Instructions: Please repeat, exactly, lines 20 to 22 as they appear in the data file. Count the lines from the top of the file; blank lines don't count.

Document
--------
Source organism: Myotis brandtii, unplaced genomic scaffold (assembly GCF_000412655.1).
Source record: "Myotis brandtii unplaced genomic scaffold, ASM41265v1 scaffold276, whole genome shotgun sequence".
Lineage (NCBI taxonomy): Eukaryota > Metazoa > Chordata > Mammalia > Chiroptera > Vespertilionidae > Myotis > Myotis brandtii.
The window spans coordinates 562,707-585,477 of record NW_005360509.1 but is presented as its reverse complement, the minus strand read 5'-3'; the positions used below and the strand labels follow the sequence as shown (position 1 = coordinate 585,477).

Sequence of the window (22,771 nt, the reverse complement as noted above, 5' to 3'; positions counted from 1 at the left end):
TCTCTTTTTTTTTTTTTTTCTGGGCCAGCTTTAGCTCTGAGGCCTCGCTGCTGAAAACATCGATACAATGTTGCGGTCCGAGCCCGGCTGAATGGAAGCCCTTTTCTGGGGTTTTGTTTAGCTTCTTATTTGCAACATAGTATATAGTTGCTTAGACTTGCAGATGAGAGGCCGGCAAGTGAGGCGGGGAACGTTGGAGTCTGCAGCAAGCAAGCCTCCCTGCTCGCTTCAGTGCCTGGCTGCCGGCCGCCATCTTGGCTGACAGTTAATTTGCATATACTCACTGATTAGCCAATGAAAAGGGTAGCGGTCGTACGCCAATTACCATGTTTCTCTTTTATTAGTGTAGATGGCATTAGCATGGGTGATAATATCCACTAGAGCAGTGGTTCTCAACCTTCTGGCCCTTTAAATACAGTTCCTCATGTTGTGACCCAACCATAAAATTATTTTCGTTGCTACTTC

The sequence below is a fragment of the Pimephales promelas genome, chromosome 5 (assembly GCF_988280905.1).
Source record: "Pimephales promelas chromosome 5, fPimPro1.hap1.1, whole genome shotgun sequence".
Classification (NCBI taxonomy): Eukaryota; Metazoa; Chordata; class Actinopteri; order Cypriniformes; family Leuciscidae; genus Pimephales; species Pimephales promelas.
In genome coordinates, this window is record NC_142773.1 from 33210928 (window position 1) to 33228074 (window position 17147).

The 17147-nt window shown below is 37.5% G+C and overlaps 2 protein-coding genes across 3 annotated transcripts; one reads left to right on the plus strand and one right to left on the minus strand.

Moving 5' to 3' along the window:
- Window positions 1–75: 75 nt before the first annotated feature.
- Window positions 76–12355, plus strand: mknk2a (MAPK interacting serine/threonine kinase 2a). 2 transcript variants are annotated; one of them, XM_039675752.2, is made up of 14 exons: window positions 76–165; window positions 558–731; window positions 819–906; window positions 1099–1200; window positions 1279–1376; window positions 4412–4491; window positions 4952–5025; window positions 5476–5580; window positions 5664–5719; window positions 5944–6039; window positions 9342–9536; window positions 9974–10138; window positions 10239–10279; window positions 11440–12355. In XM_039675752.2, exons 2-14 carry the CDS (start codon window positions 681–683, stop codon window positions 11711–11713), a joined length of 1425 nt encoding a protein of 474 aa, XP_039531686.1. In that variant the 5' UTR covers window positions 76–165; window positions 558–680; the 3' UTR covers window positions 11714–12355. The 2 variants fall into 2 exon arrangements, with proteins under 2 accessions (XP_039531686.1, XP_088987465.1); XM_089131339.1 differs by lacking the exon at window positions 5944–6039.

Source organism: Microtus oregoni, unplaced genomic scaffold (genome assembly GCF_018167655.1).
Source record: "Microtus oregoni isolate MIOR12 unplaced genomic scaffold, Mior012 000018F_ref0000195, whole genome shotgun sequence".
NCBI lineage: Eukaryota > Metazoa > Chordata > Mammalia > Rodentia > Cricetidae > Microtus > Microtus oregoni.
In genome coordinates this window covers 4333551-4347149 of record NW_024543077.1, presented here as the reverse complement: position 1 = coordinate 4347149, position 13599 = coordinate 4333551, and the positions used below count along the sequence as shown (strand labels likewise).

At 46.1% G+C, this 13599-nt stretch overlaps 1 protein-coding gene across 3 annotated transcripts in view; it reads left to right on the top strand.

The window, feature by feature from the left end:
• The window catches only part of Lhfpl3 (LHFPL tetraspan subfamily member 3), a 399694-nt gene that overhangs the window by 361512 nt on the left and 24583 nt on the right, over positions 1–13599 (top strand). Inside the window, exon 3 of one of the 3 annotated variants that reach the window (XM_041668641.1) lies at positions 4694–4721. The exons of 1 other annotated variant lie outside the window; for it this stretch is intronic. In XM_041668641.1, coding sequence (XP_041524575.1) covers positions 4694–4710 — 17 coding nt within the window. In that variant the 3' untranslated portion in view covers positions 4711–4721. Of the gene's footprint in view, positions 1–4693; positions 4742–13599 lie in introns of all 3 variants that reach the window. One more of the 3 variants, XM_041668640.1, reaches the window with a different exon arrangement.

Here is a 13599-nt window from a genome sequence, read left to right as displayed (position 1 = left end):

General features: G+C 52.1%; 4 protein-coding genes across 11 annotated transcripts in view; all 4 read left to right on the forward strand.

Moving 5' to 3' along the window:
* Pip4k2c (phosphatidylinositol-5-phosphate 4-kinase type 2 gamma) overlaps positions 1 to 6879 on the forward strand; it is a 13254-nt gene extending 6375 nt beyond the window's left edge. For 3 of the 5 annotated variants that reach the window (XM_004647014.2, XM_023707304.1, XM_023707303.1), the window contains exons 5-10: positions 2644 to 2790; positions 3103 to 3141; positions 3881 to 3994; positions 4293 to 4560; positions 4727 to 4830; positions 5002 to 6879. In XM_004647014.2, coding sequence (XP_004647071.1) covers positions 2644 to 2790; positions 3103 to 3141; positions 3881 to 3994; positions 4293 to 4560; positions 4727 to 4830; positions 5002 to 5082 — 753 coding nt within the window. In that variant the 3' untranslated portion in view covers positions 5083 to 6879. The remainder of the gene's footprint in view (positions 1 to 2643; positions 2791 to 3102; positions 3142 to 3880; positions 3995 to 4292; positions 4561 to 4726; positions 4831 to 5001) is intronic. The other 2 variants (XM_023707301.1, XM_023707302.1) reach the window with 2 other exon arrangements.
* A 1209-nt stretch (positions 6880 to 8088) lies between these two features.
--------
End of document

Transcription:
The window, feature by feature from the left end:
• The window catches only part of Lhfpl3 (LHFPL tetraspan subfamily member 3), a 399694-nt gene that overhangs the window by 361512 nt on the left and 24583 nt on the right, over positions 1–13599 (top strand). Inside the window, exon 3 of one of the 3 annotated variants that reach the window (XM_041668641.1) lies at positions 4694–4721. The exons of 1 other annotated variant lie outside the window; for it this stretch is intronic. In XM_041668641.1, coding sequence (XP_041524575.1) covers positions 4694–4710 — 17 coding nt within the window. In that variant the 3' untranslated portion in view covers positions 4711–4721. Of the gene's footprint in view, positions 1–4693; positions 4742–13599 lie in introns of all 3 variants that reach the window. One more of the 3 variants, XM_041668640.1, reaches the window with a different exon arrangement.

Here is a 13599-nt window from a genome sequence, read left to right as displayed (position 1 = left end):